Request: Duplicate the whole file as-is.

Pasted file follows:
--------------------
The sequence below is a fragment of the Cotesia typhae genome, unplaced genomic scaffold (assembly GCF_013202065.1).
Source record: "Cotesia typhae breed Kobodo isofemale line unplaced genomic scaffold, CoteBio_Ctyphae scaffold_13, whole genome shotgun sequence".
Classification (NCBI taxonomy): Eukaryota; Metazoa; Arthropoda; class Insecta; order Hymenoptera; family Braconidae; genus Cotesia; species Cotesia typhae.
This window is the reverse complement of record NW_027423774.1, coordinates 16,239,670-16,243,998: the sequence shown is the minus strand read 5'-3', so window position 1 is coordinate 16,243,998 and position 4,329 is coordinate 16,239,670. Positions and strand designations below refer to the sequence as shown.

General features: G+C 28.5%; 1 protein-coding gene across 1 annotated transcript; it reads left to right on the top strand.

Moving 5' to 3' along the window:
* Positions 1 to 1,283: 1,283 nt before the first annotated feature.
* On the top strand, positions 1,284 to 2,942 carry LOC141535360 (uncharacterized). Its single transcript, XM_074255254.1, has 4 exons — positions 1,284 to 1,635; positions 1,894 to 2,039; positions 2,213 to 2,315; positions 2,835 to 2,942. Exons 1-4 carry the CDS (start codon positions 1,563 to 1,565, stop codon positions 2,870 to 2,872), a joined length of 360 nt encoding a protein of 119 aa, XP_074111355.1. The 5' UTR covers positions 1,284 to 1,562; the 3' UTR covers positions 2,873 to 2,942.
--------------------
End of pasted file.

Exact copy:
The sequence below is a fragment of the Cotesia typhae genome, unplaced genomic scaffold (assembly GCF_013202065.1).
Source record: "Cotesia typhae breed Kobodo isofemale line unplaced genomic scaffold, CoteBio_Ctyphae scaffold_13, whole genome shotgun sequence".
Classification (NCBI taxonomy): Eukaryota; Metazoa; Arthropoda; class Insecta; order Hymenoptera; family Braconidae; genus Cotesia; species Cotesia typhae.
This window is the reverse complement of record NW_027423774.1, coordinates 16,239,670-16,243,998: the sequence shown is the minus strand read 5'-3', so window position 1 is coordinate 16,243,998 and position 4,329 is coordinate 16,239,670. Positions and strand designations below refer to the sequence as shown.

General features: G+C 28.5%; 1 protein-coding gene across 1 annotated transcript; it reads left to right on the top strand.

Moving 5' to 3' along the window:
* Positions 1 to 1,283: 1,283 nt before the first annotated feature.
* On the top strand, positions 1,284 to 2,942 carry LOC141535360 (uncharacterized). Its single transcript, XM_074255254.1, has 4 exons — positions 1,284 to 1,635; positions 1,894 to 2,039; positions 2,213 to 2,315; positions 2,835 to 2,942. Exons 1-4 carry the CDS (start codon positions 1,563 to 1,565, stop codon positions 2,870 to 2,872), a joined length of 360 nt encoding a protein of 119 aa, XP_074111355.1. The 5' UTR covers positions 1,284 to 1,562; the 3' UTR covers positions 2,873 to 2,942.